"They will beat their swords into ploughshares and their spears into pruning hooks". (Isaiah 2:4).
It's a beautiful picture. Weapons of violence become instruments of usefulness, as war gives way to peace.
It would be good if our magazine could be a ploughshare in our Lord's farming equipment, preparing the ground (by getting us thinking, anticipating, praying....) for the seed to be planted (God's Word in our minds and hearts).
What? "Ploughshare"? -
-Karen Herrick writes about the new name of the magazine (December 1992 edition of the magazine)
My reaction was that of disbelief - and when I was asked, along with several others, to put together some ideas for the graphics of the new cover, I kept putting off the time to put pencil to paper.
When I could no longer delay the moment I sat with a blank sheet of paper before me and pencil in my hand telling God that I couldn't do this. I disliked the starkness of an image of cold steel to draw. Yet as I wrestled with not wanting to design the cover and disliking the name, God began to speak to me.
God reminded me that His word is "sharper than any double edged sword"; it penetrates even to dividing soul and spirit; joints and marrow. It judges the thoughts and attitudes of the heart. Nothing in all creation is hidden from God's sight. Everything is uncovered and laid bare before the eyes of Him to whom we must give account.
Suddenly, the appropriateness of the name seemed to fit together and with other people's ideas in my head, the cover this month was the result of God's leading!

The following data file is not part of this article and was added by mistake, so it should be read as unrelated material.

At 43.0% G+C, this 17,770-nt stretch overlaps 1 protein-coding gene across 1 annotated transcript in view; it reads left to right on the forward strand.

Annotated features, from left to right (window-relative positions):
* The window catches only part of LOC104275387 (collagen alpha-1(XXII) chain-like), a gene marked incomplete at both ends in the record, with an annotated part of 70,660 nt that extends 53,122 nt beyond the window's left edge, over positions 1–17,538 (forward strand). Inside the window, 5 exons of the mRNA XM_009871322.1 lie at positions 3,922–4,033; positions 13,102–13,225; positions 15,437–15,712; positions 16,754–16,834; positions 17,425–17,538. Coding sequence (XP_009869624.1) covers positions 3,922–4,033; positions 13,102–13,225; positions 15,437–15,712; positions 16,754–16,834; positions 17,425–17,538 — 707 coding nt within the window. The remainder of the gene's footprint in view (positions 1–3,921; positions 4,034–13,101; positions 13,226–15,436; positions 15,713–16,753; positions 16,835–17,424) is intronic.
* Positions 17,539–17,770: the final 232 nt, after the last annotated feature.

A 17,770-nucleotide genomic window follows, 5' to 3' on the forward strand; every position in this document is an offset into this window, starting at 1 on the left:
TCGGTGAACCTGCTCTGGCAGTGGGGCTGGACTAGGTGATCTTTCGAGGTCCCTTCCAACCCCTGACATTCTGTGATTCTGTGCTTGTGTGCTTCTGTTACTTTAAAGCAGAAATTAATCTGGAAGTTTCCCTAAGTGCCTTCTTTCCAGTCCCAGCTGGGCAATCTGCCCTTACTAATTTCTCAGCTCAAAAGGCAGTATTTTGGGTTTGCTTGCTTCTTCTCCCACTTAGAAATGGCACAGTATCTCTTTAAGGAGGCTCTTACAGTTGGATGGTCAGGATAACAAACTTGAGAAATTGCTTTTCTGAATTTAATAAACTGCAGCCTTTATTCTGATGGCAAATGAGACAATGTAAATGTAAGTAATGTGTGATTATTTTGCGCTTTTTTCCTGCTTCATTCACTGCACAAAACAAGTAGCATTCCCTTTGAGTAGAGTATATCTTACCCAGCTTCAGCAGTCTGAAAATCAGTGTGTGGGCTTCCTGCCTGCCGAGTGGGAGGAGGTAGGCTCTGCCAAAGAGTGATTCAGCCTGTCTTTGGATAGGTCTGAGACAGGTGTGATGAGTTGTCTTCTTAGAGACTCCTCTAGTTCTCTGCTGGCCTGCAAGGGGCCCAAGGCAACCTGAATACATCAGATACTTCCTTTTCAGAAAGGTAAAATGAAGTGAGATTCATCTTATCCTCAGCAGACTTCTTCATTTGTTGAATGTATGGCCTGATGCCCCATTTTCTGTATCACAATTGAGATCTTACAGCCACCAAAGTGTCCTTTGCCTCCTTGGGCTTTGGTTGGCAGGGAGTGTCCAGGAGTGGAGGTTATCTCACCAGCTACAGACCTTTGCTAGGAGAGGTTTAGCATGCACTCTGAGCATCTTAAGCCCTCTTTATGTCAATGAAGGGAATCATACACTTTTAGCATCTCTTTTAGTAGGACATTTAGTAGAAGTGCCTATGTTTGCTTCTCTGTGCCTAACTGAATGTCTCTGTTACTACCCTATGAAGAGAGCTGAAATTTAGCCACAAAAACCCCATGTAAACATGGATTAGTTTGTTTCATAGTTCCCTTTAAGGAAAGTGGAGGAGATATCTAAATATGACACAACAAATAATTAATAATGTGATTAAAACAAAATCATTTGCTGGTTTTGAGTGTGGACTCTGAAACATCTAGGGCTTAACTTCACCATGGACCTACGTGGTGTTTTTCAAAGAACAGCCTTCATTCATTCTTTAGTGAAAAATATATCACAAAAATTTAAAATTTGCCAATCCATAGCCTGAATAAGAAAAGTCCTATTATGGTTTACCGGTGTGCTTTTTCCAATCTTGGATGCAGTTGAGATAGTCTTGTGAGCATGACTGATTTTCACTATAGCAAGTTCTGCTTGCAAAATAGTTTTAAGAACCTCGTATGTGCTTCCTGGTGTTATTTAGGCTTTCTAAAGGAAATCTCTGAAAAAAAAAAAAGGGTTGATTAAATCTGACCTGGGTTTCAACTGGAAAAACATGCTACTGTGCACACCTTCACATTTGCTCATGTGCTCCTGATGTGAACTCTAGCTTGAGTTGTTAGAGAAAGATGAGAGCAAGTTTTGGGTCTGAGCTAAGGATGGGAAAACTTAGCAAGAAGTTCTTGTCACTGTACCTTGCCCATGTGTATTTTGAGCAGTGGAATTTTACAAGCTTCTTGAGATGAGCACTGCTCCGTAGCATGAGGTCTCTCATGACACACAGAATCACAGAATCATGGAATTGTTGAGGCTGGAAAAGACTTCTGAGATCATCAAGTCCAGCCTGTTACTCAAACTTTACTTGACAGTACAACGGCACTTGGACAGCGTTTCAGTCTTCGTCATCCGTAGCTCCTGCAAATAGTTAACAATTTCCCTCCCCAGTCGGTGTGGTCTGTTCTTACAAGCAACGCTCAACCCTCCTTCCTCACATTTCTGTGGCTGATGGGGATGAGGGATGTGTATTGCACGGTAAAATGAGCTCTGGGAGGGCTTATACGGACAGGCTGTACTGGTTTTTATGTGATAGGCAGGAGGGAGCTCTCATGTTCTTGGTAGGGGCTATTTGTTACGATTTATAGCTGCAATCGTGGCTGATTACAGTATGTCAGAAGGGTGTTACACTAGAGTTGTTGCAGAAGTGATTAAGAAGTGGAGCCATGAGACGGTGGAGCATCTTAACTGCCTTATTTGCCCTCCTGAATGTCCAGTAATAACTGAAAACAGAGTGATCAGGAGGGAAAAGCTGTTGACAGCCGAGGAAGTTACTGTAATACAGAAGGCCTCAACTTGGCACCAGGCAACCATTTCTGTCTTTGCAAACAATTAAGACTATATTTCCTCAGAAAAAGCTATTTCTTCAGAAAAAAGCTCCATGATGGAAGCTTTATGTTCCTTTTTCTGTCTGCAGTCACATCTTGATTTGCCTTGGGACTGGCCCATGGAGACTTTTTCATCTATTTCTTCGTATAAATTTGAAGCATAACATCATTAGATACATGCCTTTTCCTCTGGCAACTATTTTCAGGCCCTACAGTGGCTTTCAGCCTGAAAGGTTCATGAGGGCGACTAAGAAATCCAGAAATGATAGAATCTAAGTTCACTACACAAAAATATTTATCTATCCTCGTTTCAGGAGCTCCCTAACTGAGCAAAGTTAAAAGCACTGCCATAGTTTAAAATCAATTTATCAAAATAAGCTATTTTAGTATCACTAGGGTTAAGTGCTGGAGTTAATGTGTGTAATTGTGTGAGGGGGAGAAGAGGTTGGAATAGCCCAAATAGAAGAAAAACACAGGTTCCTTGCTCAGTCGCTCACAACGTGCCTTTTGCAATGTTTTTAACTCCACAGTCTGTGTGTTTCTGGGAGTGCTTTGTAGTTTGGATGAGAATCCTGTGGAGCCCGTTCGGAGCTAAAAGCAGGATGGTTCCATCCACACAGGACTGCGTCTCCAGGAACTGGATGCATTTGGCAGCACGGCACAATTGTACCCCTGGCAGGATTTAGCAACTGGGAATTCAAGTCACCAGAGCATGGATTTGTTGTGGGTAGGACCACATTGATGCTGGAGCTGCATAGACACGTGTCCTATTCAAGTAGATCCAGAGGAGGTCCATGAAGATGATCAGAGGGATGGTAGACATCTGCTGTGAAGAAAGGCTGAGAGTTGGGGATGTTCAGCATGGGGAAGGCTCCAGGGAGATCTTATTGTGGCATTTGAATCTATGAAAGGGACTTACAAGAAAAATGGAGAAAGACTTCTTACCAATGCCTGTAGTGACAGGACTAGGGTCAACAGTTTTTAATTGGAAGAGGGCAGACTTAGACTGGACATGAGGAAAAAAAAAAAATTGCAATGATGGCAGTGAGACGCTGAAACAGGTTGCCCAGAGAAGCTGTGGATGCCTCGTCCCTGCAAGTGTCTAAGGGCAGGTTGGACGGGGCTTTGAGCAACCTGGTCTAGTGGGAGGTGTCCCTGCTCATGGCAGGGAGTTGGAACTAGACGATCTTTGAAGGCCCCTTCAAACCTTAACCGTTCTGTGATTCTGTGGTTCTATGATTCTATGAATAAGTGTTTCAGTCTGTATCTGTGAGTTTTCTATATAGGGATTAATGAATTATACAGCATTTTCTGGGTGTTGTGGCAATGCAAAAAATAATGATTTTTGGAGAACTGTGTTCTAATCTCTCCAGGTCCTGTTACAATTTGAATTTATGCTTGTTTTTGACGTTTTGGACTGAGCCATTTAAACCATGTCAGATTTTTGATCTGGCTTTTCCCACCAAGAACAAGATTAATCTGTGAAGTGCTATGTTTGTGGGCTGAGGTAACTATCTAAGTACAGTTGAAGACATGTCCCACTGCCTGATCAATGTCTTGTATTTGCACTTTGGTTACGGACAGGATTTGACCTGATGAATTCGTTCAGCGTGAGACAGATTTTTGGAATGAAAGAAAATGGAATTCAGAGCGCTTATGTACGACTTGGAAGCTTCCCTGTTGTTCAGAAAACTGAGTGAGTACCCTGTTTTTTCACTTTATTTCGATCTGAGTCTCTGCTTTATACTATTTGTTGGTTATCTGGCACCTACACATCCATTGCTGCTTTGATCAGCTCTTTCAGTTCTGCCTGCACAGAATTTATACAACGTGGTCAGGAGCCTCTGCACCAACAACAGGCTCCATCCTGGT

God's word isn't a soft option but hard and cutting to our very souls.
Lord, "no one who puts his hand to the plough and looks back is fit for service in the Kingdom of God." [Luke 9 v 62.]
Give me strength to be your ploughman.
What's in a Name? -
Comment on the new name ‘Ploughshare’ and front cover of the magazine (April 1993 edition of the magazine)
You know the feeling when you're choosing the name for a chiId, that feeling that you've got to get it right, that feeling that the name must be meaningful, representative; that feeling that the name you choose is going to be around for a long time. Well I got that feeling when we hit upon the name "Ploughshare" for the church magazine. Would others like it? Was it meaningful in the way we wanted it to be? Did it communicate?
I've lived with the name for four months now and the more I look at Karen's design, the more appropriate it seems to be.
Probably, the first image that you notice is the whole image of harvest which is suggested by the name and the picture: we are all 'wheat and tares together sown', and, according to the seeds of life that we sow, so shall we reap, eventually being harvested ourselves in to God's kingdom.
The parish boundary is a good idea, isn't it? Our parish is actually being ploughed through by the ploughshare of God. Did you know that St. Thomas' parish is really that big?
What about the counter pointing of the parish and all its complex internal institutions, set against the simplicity of the Cross. Life is so complex, difficult and involved, yet looking over all this is the simplicity of the Cross and everything related to it. Christ died to save us….not complicated is it? Awesome may be but not complicated. Remember, Jesus Christ risen from the dead.